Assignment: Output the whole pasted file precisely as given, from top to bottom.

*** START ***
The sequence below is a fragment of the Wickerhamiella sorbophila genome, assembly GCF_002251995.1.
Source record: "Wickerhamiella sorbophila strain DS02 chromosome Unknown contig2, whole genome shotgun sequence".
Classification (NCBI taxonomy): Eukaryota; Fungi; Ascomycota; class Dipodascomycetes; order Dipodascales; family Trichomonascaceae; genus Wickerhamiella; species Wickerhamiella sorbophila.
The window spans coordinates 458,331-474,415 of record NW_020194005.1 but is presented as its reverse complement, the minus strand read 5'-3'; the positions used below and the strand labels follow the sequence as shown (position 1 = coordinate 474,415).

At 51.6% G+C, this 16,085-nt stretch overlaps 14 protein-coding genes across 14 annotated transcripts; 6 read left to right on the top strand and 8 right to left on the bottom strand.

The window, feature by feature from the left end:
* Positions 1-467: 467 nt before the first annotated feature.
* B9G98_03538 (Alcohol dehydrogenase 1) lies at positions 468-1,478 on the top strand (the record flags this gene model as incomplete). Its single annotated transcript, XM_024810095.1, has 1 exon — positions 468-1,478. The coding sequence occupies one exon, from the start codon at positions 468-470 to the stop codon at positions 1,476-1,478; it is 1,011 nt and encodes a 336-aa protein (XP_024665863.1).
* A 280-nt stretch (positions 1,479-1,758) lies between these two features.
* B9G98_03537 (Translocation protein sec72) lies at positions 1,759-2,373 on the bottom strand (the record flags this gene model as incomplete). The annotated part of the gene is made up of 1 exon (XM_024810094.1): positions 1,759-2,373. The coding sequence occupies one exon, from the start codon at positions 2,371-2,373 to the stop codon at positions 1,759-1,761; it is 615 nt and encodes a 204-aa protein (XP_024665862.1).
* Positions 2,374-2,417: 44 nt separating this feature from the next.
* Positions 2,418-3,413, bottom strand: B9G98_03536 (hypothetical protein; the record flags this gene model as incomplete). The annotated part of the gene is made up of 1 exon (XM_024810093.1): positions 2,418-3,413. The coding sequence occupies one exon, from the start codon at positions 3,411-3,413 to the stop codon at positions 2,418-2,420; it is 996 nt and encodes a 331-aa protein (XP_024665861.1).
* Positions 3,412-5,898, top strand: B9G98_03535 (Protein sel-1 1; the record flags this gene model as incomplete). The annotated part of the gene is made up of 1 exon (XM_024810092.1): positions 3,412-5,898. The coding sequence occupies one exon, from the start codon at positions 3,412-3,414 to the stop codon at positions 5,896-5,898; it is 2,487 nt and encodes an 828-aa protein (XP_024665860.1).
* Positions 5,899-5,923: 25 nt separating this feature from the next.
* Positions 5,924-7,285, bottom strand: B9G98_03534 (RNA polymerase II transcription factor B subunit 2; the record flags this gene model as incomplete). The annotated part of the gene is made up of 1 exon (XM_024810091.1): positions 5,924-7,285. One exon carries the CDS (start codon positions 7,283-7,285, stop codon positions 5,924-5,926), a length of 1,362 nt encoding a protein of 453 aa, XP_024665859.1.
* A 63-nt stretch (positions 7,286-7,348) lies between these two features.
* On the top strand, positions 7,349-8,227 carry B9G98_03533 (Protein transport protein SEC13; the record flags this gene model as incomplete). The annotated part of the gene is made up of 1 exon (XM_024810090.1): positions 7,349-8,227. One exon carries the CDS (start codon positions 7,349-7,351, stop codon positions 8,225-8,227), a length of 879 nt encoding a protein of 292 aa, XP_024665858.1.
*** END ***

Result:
The sequence below is a fragment of the Wickerhamiella sorbophila genome, assembly GCF_002251995.1.
Source record: "Wickerhamiella sorbophila strain DS02 chromosome Unknown contig2, whole genome shotgun sequence".
Classification (NCBI taxonomy): Eukaryota; Fungi; Ascomycota; class Dipodascomycetes; order Dipodascales; family Trichomonascaceae; genus Wickerhamiella; species Wickerhamiella sorbophila.
The window spans coordinates 458,331-474,415 of record NW_020194005.1 but is presented as its reverse complement, the minus strand read 5'-3'; the positions used below and the strand labels follow the sequence as shown (position 1 = coordinate 474,415).

At 51.6% G+C, this 16,085-nt stretch overlaps 14 protein-coding genes across 14 annotated transcripts; 6 read left to right on the top strand and 8 right to left on the bottom strand.

The window, feature by feature from the left end:
* Positions 1-467: 467 nt before the first annotated feature.
* B9G98_03538 (Alcohol dehydrogenase 1) lies at positions 468-1,478 on the top strand (the record flags this gene model as incomplete). Its single annotated transcript, XM_024810095.1, has 1 exon — positions 468-1,478. The coding sequence occupies one exon, from the start codon at positions 468-470 to the stop codon at positions 1,476-1,478; it is 1,011 nt and encodes a 336-aa protein (XP_024665863.1).
* A 280-nt stretch (positions 1,479-1,758) lies between these two features.
* B9G98_03537 (Translocation protein sec72) lies at positions 1,759-2,373 on the bottom strand (the record flags this gene model as incomplete). The annotated part of the gene is made up of 1 exon (XM_024810094.1): positions 1,759-2,373. The coding sequence occupies one exon, from the start codon at positions 2,371-2,373 to the stop codon at positions 1,759-1,761; it is 615 nt and encodes a 204-aa protein (XP_024665862.1).
* Positions 2,374-2,417: 44 nt separating this feature from the next.
* Positions 2,418-3,413, bottom strand: B9G98_03536 (hypothetical protein; the record flags this gene model as incomplete). The annotated part of the gene is made up of 1 exon (XM_024810093.1): positions 2,418-3,413. The coding sequence occupies one exon, from the start codon at positions 3,411-3,413 to the stop codon at positions 2,418-2,420; it is 996 nt and encodes a 331-aa protein (XP_024665861.1).
* Positions 3,412-5,898, top strand: B9G98_03535 (Protein sel-1 1; the record flags this gene model as incomplete). The annotated part of the gene is made up of 1 exon (XM_024810092.1): positions 3,412-5,898. The coding sequence occupies one exon, from the start codon at positions 3,412-3,414 to the stop codon at positions 5,896-5,898; it is 2,487 nt and encodes an 828-aa protein (XP_024665860.1).
* Positions 5,899-5,923: 25 nt separating this feature from the next.
* Positions 5,924-7,285, bottom strand: B9G98_03534 (RNA polymerase II transcription factor B subunit 2; the record flags this gene model as incomplete). The annotated part of the gene is made up of 1 exon (XM_024810091.1): positions 5,924-7,285. One exon carries the CDS (start codon positions 7,283-7,285, stop codon positions 5,924-5,926), a length of 1,362 nt encoding a protein of 453 aa, XP_024665859.1.
* A 63-nt stretch (positions 7,286-7,348) lies between these two features.
* On the top strand, positions 7,349-8,227 carry B9G98_03533 (Protein transport protein SEC13; the record flags this gene model as incomplete). The annotated part of the gene is made up of 1 exon (XM_024810090.1): positions 7,349-8,227. One exon carries the CDS (start codon positions 7,349-7,351, stop codon positions 8,225-8,227), a length of 879 nt encoding a protein of 292 aa, XP_024665858.1.